Ohio Racial Discrimination: What you need to know

The Ohio Fair Employment Practice Law prohibits all public employers and private employers with four or more employees from discriminating against applicants or employees on the basis of race or color (OH Rev. Code Sec. 4112.01 et seq.). Under the law, it is unlawful employment practice to:
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• Discriminate on the basis of race or color in hiring, discharge, or other terms and conditions of employment.
• Publish an advertisement for employment indicating any race or color preference, limitation, or specification.
• Retaliate against any person because that person has made a complaint or assisted in the investigation of a complaint filed under the state law.
An employer must submit a written application to the Ohio Civil Rights Commission to obtain a BFOQ exception. The application must contain a list of the specific job classifications in question, a full statement of the facts giving rise to the application, a legal memorandum in support of the application, and supporting evidence, including affidavits and documentation that the employer believes justifies approval (OH Admin. Code Sec. 4112-3-15).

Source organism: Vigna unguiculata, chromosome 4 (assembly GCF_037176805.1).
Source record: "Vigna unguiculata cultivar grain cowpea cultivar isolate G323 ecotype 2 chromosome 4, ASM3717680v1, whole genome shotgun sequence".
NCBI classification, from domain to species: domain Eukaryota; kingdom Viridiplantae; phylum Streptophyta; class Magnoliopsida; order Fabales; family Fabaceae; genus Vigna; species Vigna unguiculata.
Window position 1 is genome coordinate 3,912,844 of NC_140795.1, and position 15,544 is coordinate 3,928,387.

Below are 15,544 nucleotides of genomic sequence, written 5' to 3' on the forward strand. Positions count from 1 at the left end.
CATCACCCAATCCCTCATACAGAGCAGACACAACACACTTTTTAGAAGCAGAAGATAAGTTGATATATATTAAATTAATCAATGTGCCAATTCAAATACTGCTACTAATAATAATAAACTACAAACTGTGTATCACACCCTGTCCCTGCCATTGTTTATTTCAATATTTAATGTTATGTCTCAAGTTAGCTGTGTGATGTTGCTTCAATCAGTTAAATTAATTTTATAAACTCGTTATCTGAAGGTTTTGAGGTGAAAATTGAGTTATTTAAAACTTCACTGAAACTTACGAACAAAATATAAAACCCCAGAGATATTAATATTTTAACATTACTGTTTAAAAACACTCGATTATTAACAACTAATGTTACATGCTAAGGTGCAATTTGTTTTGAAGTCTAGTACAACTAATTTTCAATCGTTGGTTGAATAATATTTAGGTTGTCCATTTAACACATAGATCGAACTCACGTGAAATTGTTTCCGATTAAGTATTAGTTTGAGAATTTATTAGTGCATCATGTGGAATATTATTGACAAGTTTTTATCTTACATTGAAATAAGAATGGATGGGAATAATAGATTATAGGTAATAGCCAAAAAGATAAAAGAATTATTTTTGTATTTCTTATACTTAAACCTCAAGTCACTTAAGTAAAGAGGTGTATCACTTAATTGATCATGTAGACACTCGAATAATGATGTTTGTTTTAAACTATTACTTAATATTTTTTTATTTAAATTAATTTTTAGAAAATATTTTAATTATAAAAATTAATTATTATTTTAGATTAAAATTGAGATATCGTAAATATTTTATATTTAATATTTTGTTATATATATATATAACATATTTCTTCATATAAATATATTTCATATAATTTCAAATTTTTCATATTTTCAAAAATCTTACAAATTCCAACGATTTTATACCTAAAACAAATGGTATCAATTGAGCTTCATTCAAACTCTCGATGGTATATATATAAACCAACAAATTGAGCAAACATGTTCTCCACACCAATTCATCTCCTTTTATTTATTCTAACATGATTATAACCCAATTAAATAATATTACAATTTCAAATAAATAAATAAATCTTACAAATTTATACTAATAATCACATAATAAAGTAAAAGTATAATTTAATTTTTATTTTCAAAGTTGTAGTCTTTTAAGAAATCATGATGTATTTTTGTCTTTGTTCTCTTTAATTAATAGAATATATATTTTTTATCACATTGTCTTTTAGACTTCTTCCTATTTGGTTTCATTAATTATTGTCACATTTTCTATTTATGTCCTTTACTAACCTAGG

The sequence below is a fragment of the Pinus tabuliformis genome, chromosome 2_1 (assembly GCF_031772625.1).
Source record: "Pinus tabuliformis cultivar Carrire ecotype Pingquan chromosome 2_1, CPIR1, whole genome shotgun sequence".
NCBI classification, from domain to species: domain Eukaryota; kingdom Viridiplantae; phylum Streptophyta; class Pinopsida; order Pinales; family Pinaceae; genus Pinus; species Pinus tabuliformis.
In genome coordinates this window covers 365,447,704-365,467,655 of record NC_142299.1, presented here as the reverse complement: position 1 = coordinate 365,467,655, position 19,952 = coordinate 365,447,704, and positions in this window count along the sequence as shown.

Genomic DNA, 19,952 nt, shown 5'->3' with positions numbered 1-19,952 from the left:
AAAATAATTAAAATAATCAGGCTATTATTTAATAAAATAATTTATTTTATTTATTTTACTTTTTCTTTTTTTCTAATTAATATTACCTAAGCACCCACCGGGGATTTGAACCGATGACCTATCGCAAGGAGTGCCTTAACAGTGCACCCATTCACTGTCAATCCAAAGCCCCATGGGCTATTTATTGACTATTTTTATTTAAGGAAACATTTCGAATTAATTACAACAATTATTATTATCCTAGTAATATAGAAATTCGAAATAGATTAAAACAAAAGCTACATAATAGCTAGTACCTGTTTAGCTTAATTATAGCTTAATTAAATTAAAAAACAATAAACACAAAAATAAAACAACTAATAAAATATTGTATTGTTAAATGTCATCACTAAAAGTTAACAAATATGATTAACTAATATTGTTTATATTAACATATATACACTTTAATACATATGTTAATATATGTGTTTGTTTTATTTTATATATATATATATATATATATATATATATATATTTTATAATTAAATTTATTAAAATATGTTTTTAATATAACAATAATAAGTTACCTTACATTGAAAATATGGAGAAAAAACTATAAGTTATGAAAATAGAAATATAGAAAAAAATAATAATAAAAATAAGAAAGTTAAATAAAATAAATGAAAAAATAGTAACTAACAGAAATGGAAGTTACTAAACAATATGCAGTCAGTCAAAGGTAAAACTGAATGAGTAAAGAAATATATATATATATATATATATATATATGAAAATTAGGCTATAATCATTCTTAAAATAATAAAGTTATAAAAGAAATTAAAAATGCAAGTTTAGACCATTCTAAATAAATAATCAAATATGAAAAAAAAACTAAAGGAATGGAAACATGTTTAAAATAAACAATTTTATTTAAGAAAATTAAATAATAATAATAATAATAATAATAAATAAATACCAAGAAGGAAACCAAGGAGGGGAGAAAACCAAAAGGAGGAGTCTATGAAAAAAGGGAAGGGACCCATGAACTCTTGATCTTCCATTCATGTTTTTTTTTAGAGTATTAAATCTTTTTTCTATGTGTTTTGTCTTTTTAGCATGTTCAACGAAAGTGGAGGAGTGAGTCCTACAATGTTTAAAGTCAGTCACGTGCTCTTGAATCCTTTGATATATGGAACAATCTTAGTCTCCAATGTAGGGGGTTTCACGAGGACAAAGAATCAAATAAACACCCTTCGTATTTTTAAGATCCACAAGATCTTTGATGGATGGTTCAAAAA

A U.S. District Court in Ohio has ruled that the Lilly Ledbetter Fair Pay Act of 2009 (Ledbetter Act) applied when an employee alleged that his employer had cut his pay because of his race, even though the discrimination had occurred more than 8 years before the employee filed his claim with the EEOC (Greenleaf v. DTG Operations, Inc., No. 2:90-CV-192 (S.D. Ohio 2011)). The Ledbetter Act amended Title VII of the Civil Rights Act of 1964 by allowing the deadline for filing pay discrimination claims to restart each time an employee receives a ...

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